Polywell - Magnetic Electron Confinement or Magnetic Grid Shielding?

It may be difficult to separate "theory" from "application," but let''s see if this helps facilitate the discussion.
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Re: Polywell - Magnetic Electron Confinement or Magnetic Grid Shielding?

Post by MSimon » Wed Jan 16, 2008 1:55 pm

If you inject the D-D gas inside the positive grid the gas ionizes. The ions are attracted to the virtual cathode. Electrons are stripped off in the process.

With sufficient fusions alphas leaving the system will leave their electrons behind maintaining a net negative charge in the reaction area.

Electron guns may be needed for start up. If they are needed for running the device will not generate net power - in my estimation.

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Re: Polywell - Magnetic Electron Confinement or Magnetic Grid Shielding?

Post by MSimon » Wed Jan 16, 2008 2:02 pm

Look up double layer.

It has been known in electron tubes since the 20s.

You can't understand this device without a deep understanding of vacuum tube technology. Which is generally a lost art.

BTW the Japanese IEC folks proved the double layer (well formation) in 1999 with laser probes. Although Langmuir probes had been used since the 20s to map out charge vs distance in tubes. The problem with Langmuir probes is that they disturb the field so that the results are not definitive.

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Re: Polywell - Magnetic Electron Confinement or Magnetic Grid Shielding?

Post by MSimon » Wed Jan 16, 2008 2:09 pm

True. You need a significant size to produce net energy. Unless POPS gives you enough of a boost - sadly POPS is easy and yet table top experimenters seem uninterested. A very sad state of affairs IMO. In any case the POPS boys - Nebel and Park - are continuing Dr. B's work. There is hope.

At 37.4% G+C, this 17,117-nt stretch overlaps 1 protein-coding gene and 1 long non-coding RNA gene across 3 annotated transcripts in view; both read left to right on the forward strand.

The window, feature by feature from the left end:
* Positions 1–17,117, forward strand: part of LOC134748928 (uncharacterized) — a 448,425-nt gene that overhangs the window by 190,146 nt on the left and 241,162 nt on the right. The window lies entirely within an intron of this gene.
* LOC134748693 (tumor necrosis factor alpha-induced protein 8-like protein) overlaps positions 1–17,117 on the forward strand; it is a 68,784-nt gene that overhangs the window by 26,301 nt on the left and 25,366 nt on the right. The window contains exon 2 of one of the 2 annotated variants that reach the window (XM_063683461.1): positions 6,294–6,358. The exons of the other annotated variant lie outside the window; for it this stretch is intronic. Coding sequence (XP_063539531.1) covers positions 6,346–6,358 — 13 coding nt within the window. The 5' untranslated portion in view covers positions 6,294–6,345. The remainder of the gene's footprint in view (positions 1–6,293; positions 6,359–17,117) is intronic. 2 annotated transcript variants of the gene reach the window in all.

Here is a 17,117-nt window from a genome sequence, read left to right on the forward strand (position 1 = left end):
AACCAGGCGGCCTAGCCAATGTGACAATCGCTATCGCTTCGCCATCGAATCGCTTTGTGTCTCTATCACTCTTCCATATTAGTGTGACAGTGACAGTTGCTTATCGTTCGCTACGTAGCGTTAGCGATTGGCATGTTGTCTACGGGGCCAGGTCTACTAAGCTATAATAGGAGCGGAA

The key is raising the density inside the reaction space without everything thermalizing. Bussard thought he had that figured out. We shall see.

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Re: Polywell - Magnetic Electron Confinement or Magnetic Grid Shielding?

Post by MSimon » Wed Jan 16, 2008 2:20 pm

Thermalization of ions happens near the grids where the energy is low.

Thermalization of electrons happens in the center where their energy is low.

Thus the energies are continuously renormalized.

The plasma so created tends to naturally form bunched beams. Those that have tried can listen to it on a HF receiver. With a little help from POPS it should be possible to add energy coherently to those beams increasing the collision density.

So add RF engineering to the talents required.

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Re: Polywell - Magnetic Electron Confinement or Magnetic Grid Shielding?

Post by Wilfried Heil » Wed Jan 16, 2008 3:01 pm

>I still question whether the magnetic confinement of electrons is required, although I concur that such an effect may occur .,.

Your question, if confinement is needed or just magnetic shielding of the grid, refers to the same thing.

The electrons are not confined forever, they will slow down and all of them will hit the "MaGrid" eventually. Confining the electrons in the magnetic field for some time has the effect of reducing the current which flows to the metal shell of the magnet structure AND increases the e-beam current which flows around the magnets, possibly many thousands of times.